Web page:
A Crappy Christmas Tradition: The Caganer

Traditional Caganer
Hey, it's Christmastime, so I'm just going to go ahead and introduce you to one bizarre, yet funny and less horrible than most things on this blog, holiday tradition. Perhaps we will make our own tradition out of posting this type of article around Christmas. Perhaps we will just get a chuckle out of it this year and then move on. Either way, I found the so-called caganers to be utterly hilarious and hope you do too.

Before we jump into the how, where and exactly what of this Christmas tradition, let's just translate the name for you know whats and giggles. Caganers stands for "the crapper" or a less decorous term, if you can imagine. "The Crapper" is a character in the traditional Catalan nativity scene," which involves the entirety of Bethlehem. For at least the past few hundred years, a crapping peasant can be found among these nativities. Yes, we are talking a figurine with its pants around its knees and poop behind him. No one is quite sure why or how this tradition came about, but there you have it.

Because the nativity scenes in Catalan tradition involve so much more than just the manger, caganers are not the only figures added that Westerners would not typically see. Nonetheless, this little guy remains the most controversial or funny, depending on your view of the thing. Remember, you may have to look for him if you come across a Catalan nativity, as some families like to hide "the crapper" for the kids to find.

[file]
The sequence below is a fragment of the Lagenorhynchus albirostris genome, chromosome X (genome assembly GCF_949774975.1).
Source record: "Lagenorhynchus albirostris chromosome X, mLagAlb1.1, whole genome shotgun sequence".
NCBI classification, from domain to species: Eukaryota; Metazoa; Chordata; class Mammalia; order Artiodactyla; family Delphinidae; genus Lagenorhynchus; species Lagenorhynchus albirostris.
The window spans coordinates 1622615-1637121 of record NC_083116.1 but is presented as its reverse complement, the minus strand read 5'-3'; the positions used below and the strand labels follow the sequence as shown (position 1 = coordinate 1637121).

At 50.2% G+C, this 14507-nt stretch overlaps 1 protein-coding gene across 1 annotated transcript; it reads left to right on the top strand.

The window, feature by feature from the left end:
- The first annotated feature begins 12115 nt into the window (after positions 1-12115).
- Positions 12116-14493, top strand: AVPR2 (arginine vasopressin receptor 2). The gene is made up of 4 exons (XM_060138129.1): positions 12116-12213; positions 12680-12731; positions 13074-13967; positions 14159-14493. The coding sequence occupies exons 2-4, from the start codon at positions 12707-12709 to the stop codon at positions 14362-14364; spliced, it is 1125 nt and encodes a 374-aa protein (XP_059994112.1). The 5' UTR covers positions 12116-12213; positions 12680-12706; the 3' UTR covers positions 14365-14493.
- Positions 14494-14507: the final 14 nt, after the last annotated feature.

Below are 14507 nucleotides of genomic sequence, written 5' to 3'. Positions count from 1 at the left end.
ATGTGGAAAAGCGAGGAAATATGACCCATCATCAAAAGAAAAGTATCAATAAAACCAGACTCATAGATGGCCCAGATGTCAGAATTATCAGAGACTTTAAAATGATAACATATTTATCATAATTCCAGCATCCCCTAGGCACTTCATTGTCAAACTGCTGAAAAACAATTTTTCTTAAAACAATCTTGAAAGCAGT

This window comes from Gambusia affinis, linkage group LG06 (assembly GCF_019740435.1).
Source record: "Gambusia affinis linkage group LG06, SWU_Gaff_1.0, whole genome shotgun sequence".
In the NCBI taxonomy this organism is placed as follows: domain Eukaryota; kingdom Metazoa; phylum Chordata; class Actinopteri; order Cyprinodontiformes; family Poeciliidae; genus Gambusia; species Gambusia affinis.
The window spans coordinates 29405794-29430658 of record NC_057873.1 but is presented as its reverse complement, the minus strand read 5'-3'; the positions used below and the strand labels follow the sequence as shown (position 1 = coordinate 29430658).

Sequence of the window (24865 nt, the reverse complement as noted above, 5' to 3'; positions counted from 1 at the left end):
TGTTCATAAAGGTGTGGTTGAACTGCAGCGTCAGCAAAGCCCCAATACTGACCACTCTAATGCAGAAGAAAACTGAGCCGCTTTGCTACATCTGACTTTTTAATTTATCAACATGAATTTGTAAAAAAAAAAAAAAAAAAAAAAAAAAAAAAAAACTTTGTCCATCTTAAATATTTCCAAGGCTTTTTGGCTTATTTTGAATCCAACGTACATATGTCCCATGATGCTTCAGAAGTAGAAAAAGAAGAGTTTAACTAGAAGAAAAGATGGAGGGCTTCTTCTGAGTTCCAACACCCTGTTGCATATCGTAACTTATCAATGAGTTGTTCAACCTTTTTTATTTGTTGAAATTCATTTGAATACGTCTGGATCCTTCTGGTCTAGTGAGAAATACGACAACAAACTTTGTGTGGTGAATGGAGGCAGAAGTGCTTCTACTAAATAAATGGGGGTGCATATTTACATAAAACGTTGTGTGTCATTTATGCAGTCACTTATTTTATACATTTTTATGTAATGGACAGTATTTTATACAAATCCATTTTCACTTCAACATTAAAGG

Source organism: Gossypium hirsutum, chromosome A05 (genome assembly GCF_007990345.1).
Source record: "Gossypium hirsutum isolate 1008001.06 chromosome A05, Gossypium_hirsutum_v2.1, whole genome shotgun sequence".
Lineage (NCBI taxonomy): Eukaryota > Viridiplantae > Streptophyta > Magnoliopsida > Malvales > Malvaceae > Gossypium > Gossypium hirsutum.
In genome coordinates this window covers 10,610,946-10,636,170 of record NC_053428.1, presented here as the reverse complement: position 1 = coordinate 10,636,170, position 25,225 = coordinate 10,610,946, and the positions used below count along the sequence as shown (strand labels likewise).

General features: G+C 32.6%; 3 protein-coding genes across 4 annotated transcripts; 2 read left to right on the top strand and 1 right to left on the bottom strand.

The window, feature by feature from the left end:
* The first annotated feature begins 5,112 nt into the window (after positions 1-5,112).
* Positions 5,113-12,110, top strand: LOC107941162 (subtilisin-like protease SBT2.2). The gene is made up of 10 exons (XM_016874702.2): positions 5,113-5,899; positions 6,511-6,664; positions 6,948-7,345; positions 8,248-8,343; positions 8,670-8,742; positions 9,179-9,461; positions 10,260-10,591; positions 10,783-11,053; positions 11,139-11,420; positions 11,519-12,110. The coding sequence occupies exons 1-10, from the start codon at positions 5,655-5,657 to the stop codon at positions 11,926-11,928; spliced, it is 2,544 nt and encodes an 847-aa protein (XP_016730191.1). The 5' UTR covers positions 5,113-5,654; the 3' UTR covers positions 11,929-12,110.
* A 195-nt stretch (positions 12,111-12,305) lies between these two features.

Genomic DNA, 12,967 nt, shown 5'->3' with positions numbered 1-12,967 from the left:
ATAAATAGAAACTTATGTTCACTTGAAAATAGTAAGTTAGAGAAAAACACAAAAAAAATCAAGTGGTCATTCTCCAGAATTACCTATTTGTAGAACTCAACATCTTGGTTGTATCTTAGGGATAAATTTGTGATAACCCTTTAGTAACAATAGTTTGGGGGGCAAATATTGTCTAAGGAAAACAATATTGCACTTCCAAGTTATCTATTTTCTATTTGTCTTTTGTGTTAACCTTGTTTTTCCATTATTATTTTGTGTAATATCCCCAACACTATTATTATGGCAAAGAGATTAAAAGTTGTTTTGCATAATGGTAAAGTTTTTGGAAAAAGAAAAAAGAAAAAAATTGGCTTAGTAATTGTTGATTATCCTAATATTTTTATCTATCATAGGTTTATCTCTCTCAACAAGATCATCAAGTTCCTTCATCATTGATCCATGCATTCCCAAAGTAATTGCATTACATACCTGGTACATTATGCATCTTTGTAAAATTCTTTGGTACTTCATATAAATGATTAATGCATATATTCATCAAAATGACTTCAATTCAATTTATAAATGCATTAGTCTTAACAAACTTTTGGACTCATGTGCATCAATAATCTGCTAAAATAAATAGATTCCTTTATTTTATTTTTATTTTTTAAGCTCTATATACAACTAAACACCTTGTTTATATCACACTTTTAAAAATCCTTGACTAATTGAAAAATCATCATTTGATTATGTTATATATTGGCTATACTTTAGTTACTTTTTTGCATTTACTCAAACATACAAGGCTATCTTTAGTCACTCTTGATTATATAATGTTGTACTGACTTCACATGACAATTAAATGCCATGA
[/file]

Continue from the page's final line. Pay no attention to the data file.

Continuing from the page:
The Roden Crater Observatory

We may have not delved into this area of things that are bizarre, but it is possible for something to be so extraordinary as to be bizarre and also be beautiful, amazing and brilliant. Such is the case with the subject of this blog post. One man is so dedicated to that which has inspired him that he has gone ahead and purchased an entire cinder cone crater in order to make his vision come true. That vision - an artistic naked eye observatory in the middle of the San Francisco Volcano Field at 5,400 feet. It is in the Roden Crater, to be precise.

The crater itself is something to behold. If you get the chance, find a shot of it from the sky. The red and black of the cinder cone are rather pretty in the context. Artist James Turrell stands at this location and wants people to have "a sense of standing on the planet" by integrating a structure at the location with the sky. If this sounds a lot like ancient structures like Stonehenge, that is because Turrell used ancient observatories and other monumental construction as inspiration for his project.

The Roden Crater naked eye observatory is not complete. Turrell, his investors and his team have put a lot of work into preparing the site. Nonetheless, there is still a lot to do and Turrell purchased the cinder cone in 1977! If time and effort are any indication of result, visiting this observatory is going to be a must-do. If you want to see visual representations and photos or donate to the project, go to http://rodencrater.com/about.